Under-Earner Seeks Advice!


#1

Does anyone have advice for moving from a low-paying job to a high-paying one?

Background: I do digital marketing for a non-profit doing: social media, blogging, SEO/keyword research, website management, email marketing, the whole works. (Hell, I even dabble in a little photography.) I’ve worked at the same company since 2013, and in this particular position since 2014. I’m also going to school part-time to complete a marketing certificate on top of my degree.

Right now, I earn $40,000/year and have done a lot to keep my expenses low (no car, splitting rent with my boyfriend), but I feel like the next step is to really step up my income.

Question: Is it feasible to jump from $40K/year to, say, $50K/year in one go?
Does anyone have any insight on this?

Thanks in advance for lending an ear… or, I suppose an eyeball :blush:


#2

Of course it’s possible. Simply by jumping from a non-profit to a big-co you will jump in earnings.
Now if you jump to a well-funded start-up, you could earn even more!

Just keep in mind that past performance does not guarantee future results (as we financial bloggers know :slight_smile:) so your past salary does not affect your future salary.

You should not mention your past salary in an interview, it is irrelevant and won’t help you.

Hope this helps, Xyz.


#3

All of the skills you mentioned are things that you could also do as a freelancer, so as long as you don’t have a non-compete, I don’t see why you couldn’t pick up some side work to get you that 20% pay increase you are looking for.


#4

Ah, yes - my salary. Every interview I’ve had always makes a point to request it, but I’ll try to research savvy ways to not reveal it! Thanks for your insight, Xyz :smiley:


#5

True! Regardless, I think I’m going to freelance anyway just because I love the idea of not being 100% reliant on one income.


#6

The Ask a Manager website has some great tips on how to not reveal your salary in a job negotiation. I love her site for all things job and job-search related. Massachusetts recently passed a law making it illegal to ask about salary history.

It’s certainly more than possible to jump 25% when switching jobs, especially from non-profit to for-profit. You can do some research on Glassdoor to see what companies are paying for someone with your skills. Just search your position name + your location. I think you’re in San Diego, and when I searched for “digital marketing” + “San Diego” it came back at around $63k


#7

Yes of course it is possible! For me, switching companies was the trick. You can always search an average of how much your position pays and use that as leverage for a pay increase or when negotiating a salary, and then bring to the table your experience and how much value you have added to the company. Just don’t fall into the trap of lifestyle inflation once you do get a pay increase like I did. Once all your needs are met, keep costs as low as possible and don’t go shopping on that new income! You got this!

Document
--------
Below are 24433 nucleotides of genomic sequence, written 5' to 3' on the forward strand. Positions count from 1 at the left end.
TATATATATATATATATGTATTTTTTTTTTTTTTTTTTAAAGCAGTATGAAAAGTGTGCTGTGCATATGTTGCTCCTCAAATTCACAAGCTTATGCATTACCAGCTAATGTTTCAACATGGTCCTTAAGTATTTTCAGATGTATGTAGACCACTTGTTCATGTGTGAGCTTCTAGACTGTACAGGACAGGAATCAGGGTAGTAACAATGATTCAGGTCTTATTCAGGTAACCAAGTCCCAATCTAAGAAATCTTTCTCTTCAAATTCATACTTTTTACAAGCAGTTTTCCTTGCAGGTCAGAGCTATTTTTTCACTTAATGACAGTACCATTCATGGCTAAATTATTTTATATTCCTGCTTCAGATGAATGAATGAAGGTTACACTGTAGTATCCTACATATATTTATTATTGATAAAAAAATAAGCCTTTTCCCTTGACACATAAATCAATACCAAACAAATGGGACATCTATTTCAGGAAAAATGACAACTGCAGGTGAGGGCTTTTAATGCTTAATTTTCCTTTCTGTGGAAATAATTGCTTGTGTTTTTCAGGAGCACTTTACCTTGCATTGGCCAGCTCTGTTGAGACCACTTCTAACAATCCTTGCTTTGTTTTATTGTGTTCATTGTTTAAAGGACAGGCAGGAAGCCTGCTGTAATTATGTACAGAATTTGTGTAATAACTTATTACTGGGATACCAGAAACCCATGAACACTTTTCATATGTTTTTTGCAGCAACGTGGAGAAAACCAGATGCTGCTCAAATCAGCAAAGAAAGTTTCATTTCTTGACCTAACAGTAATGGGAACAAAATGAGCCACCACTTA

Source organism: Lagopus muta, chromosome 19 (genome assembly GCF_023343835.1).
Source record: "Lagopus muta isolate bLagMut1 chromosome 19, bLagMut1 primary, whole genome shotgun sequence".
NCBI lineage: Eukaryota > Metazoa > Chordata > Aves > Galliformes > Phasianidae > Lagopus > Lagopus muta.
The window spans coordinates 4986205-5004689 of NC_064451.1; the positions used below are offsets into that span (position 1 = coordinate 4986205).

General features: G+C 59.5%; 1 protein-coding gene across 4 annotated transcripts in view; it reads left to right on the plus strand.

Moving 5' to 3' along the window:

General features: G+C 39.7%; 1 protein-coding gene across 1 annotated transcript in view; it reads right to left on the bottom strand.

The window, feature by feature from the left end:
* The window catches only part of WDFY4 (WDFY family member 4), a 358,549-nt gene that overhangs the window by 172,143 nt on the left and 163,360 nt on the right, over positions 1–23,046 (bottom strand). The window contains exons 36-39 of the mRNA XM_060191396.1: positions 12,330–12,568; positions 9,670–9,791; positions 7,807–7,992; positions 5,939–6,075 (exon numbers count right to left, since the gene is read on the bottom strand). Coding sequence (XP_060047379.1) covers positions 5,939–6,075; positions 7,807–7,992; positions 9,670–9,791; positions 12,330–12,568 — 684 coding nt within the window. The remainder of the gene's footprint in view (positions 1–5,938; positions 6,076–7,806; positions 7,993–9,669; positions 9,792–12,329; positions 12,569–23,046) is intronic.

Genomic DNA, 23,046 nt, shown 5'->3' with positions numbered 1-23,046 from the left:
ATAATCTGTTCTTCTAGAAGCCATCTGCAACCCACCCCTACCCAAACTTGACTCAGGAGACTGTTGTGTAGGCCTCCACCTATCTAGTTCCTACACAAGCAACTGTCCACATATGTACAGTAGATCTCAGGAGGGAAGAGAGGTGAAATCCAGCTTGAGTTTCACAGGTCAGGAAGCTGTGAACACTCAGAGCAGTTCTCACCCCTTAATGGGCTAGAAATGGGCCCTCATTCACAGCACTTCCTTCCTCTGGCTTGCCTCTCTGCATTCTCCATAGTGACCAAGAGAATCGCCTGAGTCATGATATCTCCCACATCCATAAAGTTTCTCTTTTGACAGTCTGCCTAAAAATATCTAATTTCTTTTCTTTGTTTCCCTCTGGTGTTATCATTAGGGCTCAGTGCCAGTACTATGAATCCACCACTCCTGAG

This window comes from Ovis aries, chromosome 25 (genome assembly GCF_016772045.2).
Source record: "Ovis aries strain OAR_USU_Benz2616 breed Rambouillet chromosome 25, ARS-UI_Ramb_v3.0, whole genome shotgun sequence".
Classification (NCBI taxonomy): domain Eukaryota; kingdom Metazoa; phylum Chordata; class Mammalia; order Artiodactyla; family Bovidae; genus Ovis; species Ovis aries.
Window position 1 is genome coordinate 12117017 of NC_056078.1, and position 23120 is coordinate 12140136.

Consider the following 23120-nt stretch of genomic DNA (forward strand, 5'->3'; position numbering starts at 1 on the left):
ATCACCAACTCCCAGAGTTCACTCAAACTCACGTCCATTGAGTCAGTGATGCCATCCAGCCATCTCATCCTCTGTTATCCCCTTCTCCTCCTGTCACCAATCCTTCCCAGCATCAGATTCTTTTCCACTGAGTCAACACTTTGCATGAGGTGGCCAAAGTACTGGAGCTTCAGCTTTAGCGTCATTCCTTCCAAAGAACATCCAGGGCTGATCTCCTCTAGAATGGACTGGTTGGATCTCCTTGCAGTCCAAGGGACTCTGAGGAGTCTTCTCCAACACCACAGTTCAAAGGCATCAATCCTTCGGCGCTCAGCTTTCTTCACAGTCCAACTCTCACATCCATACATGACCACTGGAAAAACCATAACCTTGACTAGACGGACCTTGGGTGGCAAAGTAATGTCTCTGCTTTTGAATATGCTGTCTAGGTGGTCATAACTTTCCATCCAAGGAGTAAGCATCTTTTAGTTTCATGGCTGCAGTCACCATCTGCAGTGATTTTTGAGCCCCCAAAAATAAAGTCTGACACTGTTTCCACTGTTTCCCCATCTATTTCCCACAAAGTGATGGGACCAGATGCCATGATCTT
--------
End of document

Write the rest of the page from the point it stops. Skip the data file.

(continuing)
#8

Check out Ramit Sethi’s I Will Teach You To Be Rich blog. Also, any podcasts he’s done like the most recent one on the James Altucher Show - episode 150 (I just mentioned it in a post). Don’t let the cheesy title of Ramit’s book or website fool you. He gets into the different role-playing scenarios of how to handle salary negotiations and his advice is very effective.

I know of one way to admit your salary without admitting it which is to say “my total compensation package is…” - In your case it could be $55K.


#9

I don’t have a ton of helpful information on this, but I’m part of another group with @JoshDoody who specializes in helping people with this stuff.

I gave him a heads up to see if he could take some time to give some advice from his professional opinion :slight_smile:


#10

Ah, NICE - thanks for the tip! These salary examples are great, and I can definitely start using them right away when interviewing.

$63K?? Okay, I seriously need to leave the non-profit sector.


#11

Replying in one post since it seems to be the most efficient method…

@TheFinanceSpa:
So, I did try to negotiate a pay increase - while using average industry salaries as leverage - and they said they’d consider it, but then they came back to me and said, “Well, there’s talk of a recession in 2018, so we really need to be conservative. We’ll try to give you what you asked for (12%), but don’t be disappointed if 2-3% is all we can spare.”

Really, I think leaving the non-profit sector will solve a lot of my problems.

And, argh - lifestyle inflation is the WORST! I’ll do my very best to keep my expenses low :smiley:


@Mrs.Groovy:
Thanks for the tip! I’ll be honest, I’ve heard of his book before but - precisely as you predicted - the title was a major turn off, haha.

I really like the “total compensation package” idea, because really: I’m not even counting my 401k and the $1500 of education tuition I get from them.